King Arthur: Legend of the Sword is a film that leaves you thinking Guy Ritchie could have made a fun Robin Hood, or just as easily could have made a painful Tolkien adaptation. Running over two hours, and costing a reported $175 million, it could use a drastic trim on both. At its viral video-ready conceit of “What if Guy Ritchie made a King Arthur movie?”, it works fairly if predictably well enough. But in doubling as a summer tentpole, it’s weighed down in its CGI, supernatural mythology, and exposition, pushing Arthur’s head down near the depths of Dracula: Untold. The movie would benefit from being as utterly fatless as its lead.
Charlie Hunnam stars in the title role, and it’s a welcome departure from his first and forgettable blockbuster leading man role in Pacific Rim. The British actor pulls of Ritchie’s coarse dialogue and working class swagger with the requisite aplomb. His Arthur is the archetype of the Reluctant Hero—a cocky, ignoble but loyal hustler who doesn’t want to be a savior and certainly not a king. Like Ritchie’s Sherlock Holmes, he frequently shows off his abs in shirtless, organized brawls. And like a cockney Moses, he was sent away alone down a river and raised by strangers. He’s only made aware of his royal lineage—due place on the throne—when a wildly distracting David Beckham cameo leads to Arthur plucking the fabled Excalibur from a stone.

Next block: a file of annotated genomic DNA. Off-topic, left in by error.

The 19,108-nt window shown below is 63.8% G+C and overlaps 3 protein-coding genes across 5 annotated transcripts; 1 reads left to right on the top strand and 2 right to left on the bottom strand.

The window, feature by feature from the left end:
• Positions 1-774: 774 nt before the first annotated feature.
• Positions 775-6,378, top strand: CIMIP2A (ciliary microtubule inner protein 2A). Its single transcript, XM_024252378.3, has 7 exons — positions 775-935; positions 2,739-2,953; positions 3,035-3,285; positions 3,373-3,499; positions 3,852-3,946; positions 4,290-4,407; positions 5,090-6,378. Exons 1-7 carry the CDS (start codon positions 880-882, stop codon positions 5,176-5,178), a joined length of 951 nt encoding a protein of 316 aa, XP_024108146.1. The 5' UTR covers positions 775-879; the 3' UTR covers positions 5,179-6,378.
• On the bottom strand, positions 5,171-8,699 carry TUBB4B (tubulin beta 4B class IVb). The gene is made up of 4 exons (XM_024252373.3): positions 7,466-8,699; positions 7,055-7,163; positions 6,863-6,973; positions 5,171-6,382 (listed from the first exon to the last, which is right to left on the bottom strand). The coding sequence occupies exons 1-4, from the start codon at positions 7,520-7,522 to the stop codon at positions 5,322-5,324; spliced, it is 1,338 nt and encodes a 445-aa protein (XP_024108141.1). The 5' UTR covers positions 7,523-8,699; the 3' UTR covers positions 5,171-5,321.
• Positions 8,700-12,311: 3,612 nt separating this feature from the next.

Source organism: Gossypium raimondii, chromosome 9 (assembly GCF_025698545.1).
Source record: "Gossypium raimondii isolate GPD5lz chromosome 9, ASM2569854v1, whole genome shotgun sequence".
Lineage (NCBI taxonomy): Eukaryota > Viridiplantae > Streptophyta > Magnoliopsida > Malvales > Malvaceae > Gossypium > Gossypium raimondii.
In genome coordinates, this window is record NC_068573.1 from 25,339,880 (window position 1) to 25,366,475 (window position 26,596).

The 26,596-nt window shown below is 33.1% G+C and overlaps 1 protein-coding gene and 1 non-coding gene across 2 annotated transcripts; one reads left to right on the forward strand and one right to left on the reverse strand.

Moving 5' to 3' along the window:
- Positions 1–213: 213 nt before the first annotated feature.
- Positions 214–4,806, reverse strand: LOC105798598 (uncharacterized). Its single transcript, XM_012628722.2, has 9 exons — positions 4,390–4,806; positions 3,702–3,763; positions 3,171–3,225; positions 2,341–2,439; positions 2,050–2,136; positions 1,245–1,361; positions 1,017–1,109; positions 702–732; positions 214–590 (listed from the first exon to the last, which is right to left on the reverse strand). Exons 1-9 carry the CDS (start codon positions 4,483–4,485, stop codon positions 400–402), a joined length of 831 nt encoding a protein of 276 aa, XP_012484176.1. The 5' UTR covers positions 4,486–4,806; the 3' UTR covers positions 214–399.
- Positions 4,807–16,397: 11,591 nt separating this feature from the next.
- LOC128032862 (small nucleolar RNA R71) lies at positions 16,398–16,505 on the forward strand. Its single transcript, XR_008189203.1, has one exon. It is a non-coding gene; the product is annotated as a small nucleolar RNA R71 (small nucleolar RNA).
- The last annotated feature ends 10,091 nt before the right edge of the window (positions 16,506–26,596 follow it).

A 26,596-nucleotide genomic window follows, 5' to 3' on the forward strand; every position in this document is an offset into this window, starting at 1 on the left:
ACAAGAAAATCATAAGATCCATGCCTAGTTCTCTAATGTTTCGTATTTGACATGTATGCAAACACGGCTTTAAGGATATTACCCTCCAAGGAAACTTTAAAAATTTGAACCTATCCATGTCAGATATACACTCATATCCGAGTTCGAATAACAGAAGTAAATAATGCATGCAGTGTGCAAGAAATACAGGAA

That discovery too-slowly leads Arthur on a secular crusade against his king/uncle, Jude Law’s Vortigern. A villain equal parts Shakespearean and Nazi surrogate, Vortigern murdered his own brother to take the throne, which he defends with an army of black-clad stormtroopers and extremely unsubtle fascist imagery. Law, his hairline gradually tugging him back into more scenery-chewing character roles, does his best with what he’s given. His antagonist is an underwritten cliché, but you’d rather see him in a sequel than most Marvel bad guys.
The film’s subtitle, Legend of the Sword, does prove truthful in its advertising. There are many, many visions involving the sword’s backstory, and Excalibur’s undefined powers lead to several effects-heavy sequences that resemble a video game’s “special move” animation more than a film. And it brings us to a climax that likewise looks like a video game boss battle, pitting generic-looking man-with-sword against the hulking embodiment of a Frank Frazetta painting. (Despite lacking an actual Merlin, the movie invokes magic constantly, and all its spells seems to do is control over-sized animals and invoke said Frazetta imagery.)
Naturally, as its subtitle also suggests, King Arthur: Legend of the Sword has designs on becoming a King Arthur franchise. After the film’s story is tidily wrapped up, it ends in an epilogue hinting at what’s to come. Without giving anything away, Arthur remains thoroughly Ritchian in his demeanor as, in these closing moments, he sits at a table casually picking at food and spouting insults. It’s perhaps meant to serve as contrast to the film’s grandiose prologue, which appears as generic and overblown as so many a summer blockbuster. (Surely not coincidentally, the first Ritchie affectation smacks you exactly upon his opening direction credit.) But if it means he thinks he’s shrugged off enough tentpole trappings by his finale, he’s mistaken. This thing desperately needs a trim, even as Arthur’s cool-guy haircut somehow never does.
King Arthur: Legend of the Sword
Director: Guy Ritchie
Studio: Warner Bros.
Runtime: 126 minutes
Cast: Charlie Hunnam, Jude Law, Àstrid Bergès-Frisbey, Djimon Hounsou, Aidan Gillen, Eric Bana